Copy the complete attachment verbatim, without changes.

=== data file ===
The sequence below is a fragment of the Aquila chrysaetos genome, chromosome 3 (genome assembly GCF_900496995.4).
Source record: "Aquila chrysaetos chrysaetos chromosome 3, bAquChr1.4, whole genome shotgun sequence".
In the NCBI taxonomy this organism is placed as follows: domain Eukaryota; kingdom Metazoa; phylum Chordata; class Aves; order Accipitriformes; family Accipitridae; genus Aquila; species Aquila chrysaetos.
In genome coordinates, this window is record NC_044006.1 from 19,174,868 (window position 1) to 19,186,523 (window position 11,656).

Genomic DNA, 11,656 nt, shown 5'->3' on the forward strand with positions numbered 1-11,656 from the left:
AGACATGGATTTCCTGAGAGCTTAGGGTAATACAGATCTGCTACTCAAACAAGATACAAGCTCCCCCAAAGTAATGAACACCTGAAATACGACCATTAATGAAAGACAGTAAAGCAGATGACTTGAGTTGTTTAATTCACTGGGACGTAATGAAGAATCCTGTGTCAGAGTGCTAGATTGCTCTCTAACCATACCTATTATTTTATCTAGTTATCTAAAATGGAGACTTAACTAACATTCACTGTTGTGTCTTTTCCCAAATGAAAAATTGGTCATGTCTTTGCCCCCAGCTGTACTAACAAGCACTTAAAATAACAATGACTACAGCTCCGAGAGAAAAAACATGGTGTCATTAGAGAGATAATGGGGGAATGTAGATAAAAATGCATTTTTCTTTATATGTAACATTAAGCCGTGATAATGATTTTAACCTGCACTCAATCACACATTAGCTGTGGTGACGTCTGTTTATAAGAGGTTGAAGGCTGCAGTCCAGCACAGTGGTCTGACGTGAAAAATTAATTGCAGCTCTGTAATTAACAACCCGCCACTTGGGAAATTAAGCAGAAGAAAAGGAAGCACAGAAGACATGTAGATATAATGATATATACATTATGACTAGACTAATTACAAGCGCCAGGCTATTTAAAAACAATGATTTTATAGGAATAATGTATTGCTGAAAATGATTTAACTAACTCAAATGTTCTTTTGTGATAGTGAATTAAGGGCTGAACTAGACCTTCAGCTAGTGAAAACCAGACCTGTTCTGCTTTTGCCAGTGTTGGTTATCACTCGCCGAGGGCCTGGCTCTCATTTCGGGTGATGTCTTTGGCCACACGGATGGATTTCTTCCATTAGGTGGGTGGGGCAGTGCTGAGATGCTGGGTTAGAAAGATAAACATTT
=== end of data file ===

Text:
The sequence below is a fragment of the Aquila chrysaetos genome, chromosome 3 (genome assembly GCF_900496995.4).
Source record: "Aquila chrysaetos chrysaetos chromosome 3, bAquChr1.4, whole genome shotgun sequence".
In the NCBI taxonomy this organism is placed as follows: domain Eukaryota; kingdom Metazoa; phylum Chordata; class Aves; order Accipitriformes; family Accipitridae; genus Aquila; species Aquila chrysaetos.
In genome coordinates, this window is record NC_044006.1 from 19,174,868 (window position 1) to 19,186,523 (window position 11,656).

Genomic DNA, 11,656 nt, shown 5'->3' on the forward strand with positions numbered 1-11,656 from the left:
AGACATGGATTTCCTGAGAGCTTAGGGTAATACAGATCTGCTACTCAAACAAGATACAAGCTCCCCCAAAGTAATGAACACCTGAAATACGACCATTAATGAAAGACAGTAAAGCAGATGACTTGAGTTGTTTAATTCACTGGGACGTAATGAAGAATCCTGTGTCAGAGTGCTAGATTGCTCTCTAACCATACCTATTATTTTATCTAGTTATCTAAAATGGAGACTTAACTAACATTCACTGTTGTGTCTTTTCCCAAATGAAAAATTGGTCATGTCTTTGCCCCCAGCTGTACTAACAAGCACTTAAAATAACAATGACTACAGCTCCGAGAGAAAAAACATGGTGTCATTAGAGAGATAATGGGGGAATGTAGATAAAAATGCATTTTTCTTTATATGTAACATTAAGCCGTGATAATGATTTTAACCTGCACTCAATCACACATTAGCTGTGGTGACGTCTGTTTATAAGAGGTTGAAGGCTGCAGTCCAGCACAGTGGTCTGACGTGAAAAATTAATTGCAGCTCTGTAATTAACAACCCGCCACTTGGGAAATTAAGCAGAAGAAAAGGAAGCACAGAAGACATGTAGATATAATGATATATACATTATGACTAGACTAATTACAAGCGCCAGGCTATTTAAAAACAATGATTTTATAGGAATAATGTATTGCTGAAAATGATTTAACTAACTCAAATGTTCTTTTGTGATAGTGAATTAAGGGCTGAACTAGACCTTCAGCTAGTGAAAACCAGACCTGTTCTGCTTTTGCCAGTGTTGGTTATCACTCGCCGAGGGCCTGGCTCTCATTTCGGGTGATGTCTTTGGCCACACGGATGGATTTCTTCCATTAGGTGGGTGGGGCAGTGCTGAGATGCTGGGTTAGAAAGATAAACATTT